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alexander

[al-ig-zan-der, -zahn-] /ˌæl ɪgˈzæn dər, -ˈzɑn-/
noun, (often initial capital letter)
1.
a cocktail made with crème de cacao with gin or brandy (brandy alexander) and sweet cream.
Origin
1925-1930
1925-30; probably after the proper name

Alexander

[al-ig-zan-der, -zahn-] /ˌæl ɪgˈzæn dər, -ˈzɑn-/
noun
2.
Also, Alexandros. Classical Mythology. Homeric name for Paris.
3.
Franz
[frants,, franz,, frahnts] /frænts,, frænz,, frɑnts/ (Show IPA),
1891–1964, U.S. psychoanalyst, born in Hungary.
4.
Grover Cleveland, 1887–1950, U.S. baseball player.
5.
Sir Harold R. L. G (Alexander of Tunis) 1891–1969, English field marshal.
6.
Samuel, 1859–1938, British philosopher.
7.
William, 1726–83, general in the American Revolution.
8.
a male given name: from a Greek word meaning “defender of men.”.

Alexander I

noun
1.
Saint, pope a.d. 106?–115.
2.
(Aleksandr Pavlovich) 1777–1825, czar of Russia 1801–25.
3.
(Alexander ObrenovichorAleksandar Obrenović) 1876–1903, king of Serbia 1889–1903.
4.
1888–1934, king of Yugoslavia 1921–34 (son of Peter I of Serbia).

Alexander II

noun
1.
died 1073, Italian ecclesiastic: pope 1061–1073.
2.
(Aleksandr Nikolaevich) 1818–81, czar of Russia 1855–81.

Alexander III

noun
1.
died 1181, Italian ecclesiastic: pope 1159–81.
2.
(Aleksandr Aleksandrovich) 1845–94, czar of Russia 1881–94.

Alexander IV

noun
1.
(Rinaldo Conti) died 1261, Italian ecclesiastic: pope 1254–61.

Alexander V

noun
1.
1340?–1410, Cretan ecclesiastic: pope 1409–10.

Alexander VI

noun
1.
(Rodrigo Borgia) 1431?–1503, Italian ecclesiastic: pope 1492–1503 (father of Cesare and Lucrezia Borgia).

Alexander VII

noun
1.
(Fabio Chigi) 1599–1667, Italian ecclesiastic: pope 1655–67.

Alexander VIII

noun
1.
(Pietro Ottoboni) 1610–91, Italian ecclesiastic: pope 1689–91.
Dictionary.com Unabridged
Based on the Random House Dictionary, © Random House, Inc. 2014.
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Examples for alexander
  • The student acted on his own, but other revolutionaries were keen to murder alexander.
British Dictionary definitions for alexander

Alexander

/ˌælɪɡˈzɑːndə/
noun
1.
Harold (Rupert Leofric George), Earl Alexander of Tunis. 1891–1969, British field marshal in World War II, who organized the retreat from Dunkirk and commanded in North Africa (1943) and Sicily and Italy (1944–45); governor general of Canada (1946–52); British minister of defence (1952–54)

Alexander I

noun
1.
c. 1080–1124, king of Scotland (1107–24), son of Malcolm III
2.
1777–1825, tsar of Russia (1801–25), who helped defeat Napoleon and formed the Holy Alliance (1815)

Alexander II

noun
1.
1198–1249, king of Scotland (1214–49), son of William (the Lion)
2.
1818–81, tsar of Russia (1855–81), son of Nicholas I, who emancipated the serfs (1861). He was assassinated by the Nihilists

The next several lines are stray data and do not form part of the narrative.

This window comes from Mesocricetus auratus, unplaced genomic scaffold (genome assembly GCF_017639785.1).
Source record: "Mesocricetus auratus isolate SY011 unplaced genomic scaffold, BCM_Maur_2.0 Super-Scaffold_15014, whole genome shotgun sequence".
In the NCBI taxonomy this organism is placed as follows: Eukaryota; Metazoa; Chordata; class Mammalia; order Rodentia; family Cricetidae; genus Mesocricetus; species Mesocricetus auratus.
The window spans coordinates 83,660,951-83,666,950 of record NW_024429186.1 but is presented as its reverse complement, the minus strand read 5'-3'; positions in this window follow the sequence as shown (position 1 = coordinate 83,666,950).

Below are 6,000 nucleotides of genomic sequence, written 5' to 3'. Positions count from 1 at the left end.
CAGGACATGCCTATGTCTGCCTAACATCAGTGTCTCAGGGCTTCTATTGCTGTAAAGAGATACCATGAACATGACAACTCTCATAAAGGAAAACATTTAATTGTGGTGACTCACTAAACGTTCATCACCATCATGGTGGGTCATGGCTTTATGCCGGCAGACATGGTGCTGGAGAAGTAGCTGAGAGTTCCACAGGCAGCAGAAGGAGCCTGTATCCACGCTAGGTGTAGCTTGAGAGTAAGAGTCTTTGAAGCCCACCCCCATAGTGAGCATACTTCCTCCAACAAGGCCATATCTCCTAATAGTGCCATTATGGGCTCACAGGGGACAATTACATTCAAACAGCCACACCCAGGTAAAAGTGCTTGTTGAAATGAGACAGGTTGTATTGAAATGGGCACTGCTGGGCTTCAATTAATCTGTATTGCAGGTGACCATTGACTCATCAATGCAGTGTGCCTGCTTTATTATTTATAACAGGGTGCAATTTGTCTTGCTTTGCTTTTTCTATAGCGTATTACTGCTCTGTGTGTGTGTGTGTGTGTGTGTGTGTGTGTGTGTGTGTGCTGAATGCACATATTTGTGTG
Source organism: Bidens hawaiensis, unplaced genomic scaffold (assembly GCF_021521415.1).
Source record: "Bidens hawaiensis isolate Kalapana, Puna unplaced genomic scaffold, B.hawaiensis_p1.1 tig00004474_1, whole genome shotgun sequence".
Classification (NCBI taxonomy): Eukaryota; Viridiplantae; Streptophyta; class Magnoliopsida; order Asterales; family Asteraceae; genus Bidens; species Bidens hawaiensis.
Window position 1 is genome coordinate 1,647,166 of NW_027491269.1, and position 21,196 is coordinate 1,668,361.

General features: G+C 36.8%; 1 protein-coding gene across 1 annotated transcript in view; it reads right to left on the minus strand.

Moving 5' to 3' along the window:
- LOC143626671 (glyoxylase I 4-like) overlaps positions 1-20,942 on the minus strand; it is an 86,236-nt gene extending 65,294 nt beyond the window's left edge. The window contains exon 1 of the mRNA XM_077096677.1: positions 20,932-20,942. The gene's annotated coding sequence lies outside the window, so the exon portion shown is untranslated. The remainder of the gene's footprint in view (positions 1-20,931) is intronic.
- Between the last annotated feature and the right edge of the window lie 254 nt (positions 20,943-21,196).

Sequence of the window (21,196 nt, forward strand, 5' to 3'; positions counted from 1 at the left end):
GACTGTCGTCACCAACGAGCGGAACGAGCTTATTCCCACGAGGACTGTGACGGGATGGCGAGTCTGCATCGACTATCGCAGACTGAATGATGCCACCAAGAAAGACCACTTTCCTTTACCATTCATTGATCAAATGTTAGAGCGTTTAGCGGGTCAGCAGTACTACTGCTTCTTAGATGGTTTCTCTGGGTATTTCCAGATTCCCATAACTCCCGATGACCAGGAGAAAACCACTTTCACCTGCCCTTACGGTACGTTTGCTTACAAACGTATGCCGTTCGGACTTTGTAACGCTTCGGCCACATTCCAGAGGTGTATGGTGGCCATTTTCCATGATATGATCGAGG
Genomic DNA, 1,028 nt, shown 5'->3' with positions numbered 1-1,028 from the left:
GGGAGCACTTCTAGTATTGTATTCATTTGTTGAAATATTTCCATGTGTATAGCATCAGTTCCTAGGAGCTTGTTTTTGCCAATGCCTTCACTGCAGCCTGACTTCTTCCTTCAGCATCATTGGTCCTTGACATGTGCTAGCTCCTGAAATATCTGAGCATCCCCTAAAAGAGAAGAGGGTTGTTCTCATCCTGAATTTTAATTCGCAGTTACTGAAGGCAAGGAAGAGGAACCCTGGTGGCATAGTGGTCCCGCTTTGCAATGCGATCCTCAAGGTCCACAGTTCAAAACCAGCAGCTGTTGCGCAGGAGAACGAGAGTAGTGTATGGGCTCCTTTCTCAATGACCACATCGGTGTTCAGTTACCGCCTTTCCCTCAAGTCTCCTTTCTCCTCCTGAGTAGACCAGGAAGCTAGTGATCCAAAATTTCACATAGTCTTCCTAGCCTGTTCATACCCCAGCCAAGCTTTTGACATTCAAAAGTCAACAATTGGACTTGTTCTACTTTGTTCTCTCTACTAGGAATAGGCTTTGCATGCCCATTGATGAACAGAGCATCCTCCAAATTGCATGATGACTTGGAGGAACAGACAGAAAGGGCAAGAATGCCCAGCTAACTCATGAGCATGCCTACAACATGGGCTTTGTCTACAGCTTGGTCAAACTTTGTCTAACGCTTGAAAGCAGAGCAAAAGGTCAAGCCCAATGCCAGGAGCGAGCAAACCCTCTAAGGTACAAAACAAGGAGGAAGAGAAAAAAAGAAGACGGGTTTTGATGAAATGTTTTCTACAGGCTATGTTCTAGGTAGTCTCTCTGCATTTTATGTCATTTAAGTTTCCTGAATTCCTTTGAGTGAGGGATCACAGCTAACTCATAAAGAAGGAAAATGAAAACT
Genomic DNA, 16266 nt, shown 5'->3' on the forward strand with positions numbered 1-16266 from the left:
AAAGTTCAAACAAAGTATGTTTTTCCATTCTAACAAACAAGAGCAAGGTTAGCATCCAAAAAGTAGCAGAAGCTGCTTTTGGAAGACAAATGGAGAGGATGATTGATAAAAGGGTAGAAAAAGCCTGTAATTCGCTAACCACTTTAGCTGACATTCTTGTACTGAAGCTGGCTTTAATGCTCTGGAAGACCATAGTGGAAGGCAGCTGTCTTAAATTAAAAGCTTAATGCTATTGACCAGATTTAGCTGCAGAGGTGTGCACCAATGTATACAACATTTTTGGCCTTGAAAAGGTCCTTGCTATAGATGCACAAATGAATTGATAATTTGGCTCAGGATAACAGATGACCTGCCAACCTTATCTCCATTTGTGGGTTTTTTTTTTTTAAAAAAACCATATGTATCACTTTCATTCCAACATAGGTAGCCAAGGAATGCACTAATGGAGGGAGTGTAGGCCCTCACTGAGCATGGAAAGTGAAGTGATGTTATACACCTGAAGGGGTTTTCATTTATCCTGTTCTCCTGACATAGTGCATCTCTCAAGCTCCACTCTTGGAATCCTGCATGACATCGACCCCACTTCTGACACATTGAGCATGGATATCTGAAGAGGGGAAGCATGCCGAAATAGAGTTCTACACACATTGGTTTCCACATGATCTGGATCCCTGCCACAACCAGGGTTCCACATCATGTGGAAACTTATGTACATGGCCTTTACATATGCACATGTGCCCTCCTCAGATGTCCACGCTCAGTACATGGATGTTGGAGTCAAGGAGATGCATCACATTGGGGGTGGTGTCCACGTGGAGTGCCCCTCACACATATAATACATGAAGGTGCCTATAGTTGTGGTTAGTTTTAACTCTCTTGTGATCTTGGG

Alexander III

noun
1.
1241–86, king of Scotland (1249–86), son of Alexander II
2.
original name Orlando Bandinelli. died 1181, pope (1159–81), who excommunicated Barbarossa
3.
1845–94, tsar of Russia (1881–94), son of Alexander II

Alexander VI

noun
1.
original name Rodrigo Borgia. 1431–1503, pope (1492–1503): noted for his extravagance and immorality as well as for his patronage of the arts; father of Cesare and Lucrezia Borgia, with whom he is said to have committed incest
Collins English Dictionary - Complete & Unabridged 2012 Digital Edition
© William Collins Sons & Co. Ltd. 1979, 1986 © HarperCollins
Publishers 1998, 2000, 2003, 2005, 2006, 2007, 2009, 2012
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Word Origin and History for alexander

Alexander

masc. proper name, from Latin, from Greek Alexandros "defender of men," from alexein "to ward off, keep off, turn (something) away, defend, protect" + aner (genitive andros) "man" (see anthropo-). The first element is related to Greek alke "protection, help, strength, power, courage," alkimos "strong;" cognate with Sanskrit raksati "protects," Old English ealgian "to defend." As a kind of cocktail, it is attested from 1930.

Online Etymology Dictionary, © 2010 Douglas Harper
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alexander in the Bible

man-defender. (1.) A relative of Annas the high priest, present when Peter and John were examined before the Sanhedrim (Acts 4:6). (2.) A man whose father, Simon the Cyrenian, bore the cross of Christ (Mark 15:21). (3.) A Jew of Ephesus who took a prominent part in the uproar raised there by the preaching of Paul (Acts 19:33). The Jews put him forward to plead their cause before the mob. It was probably intended that he should show that he and the other Jews had no sympathy with Paul any more than the Ephesians had. It is possible that this man was the same as the following. (4.) A coppersmith who, with Hymenaeus and others, promulgated certain heresies regarding the resurrection (1 Tim. 1:19; 2 Tim. 4:14), and made shipwreck of faith and of a good conscience. Paul excommunicated him (1 Tim. 1:20; comp. 1 Cor. 5:5).

Easton's 1897 Bible Dictionary
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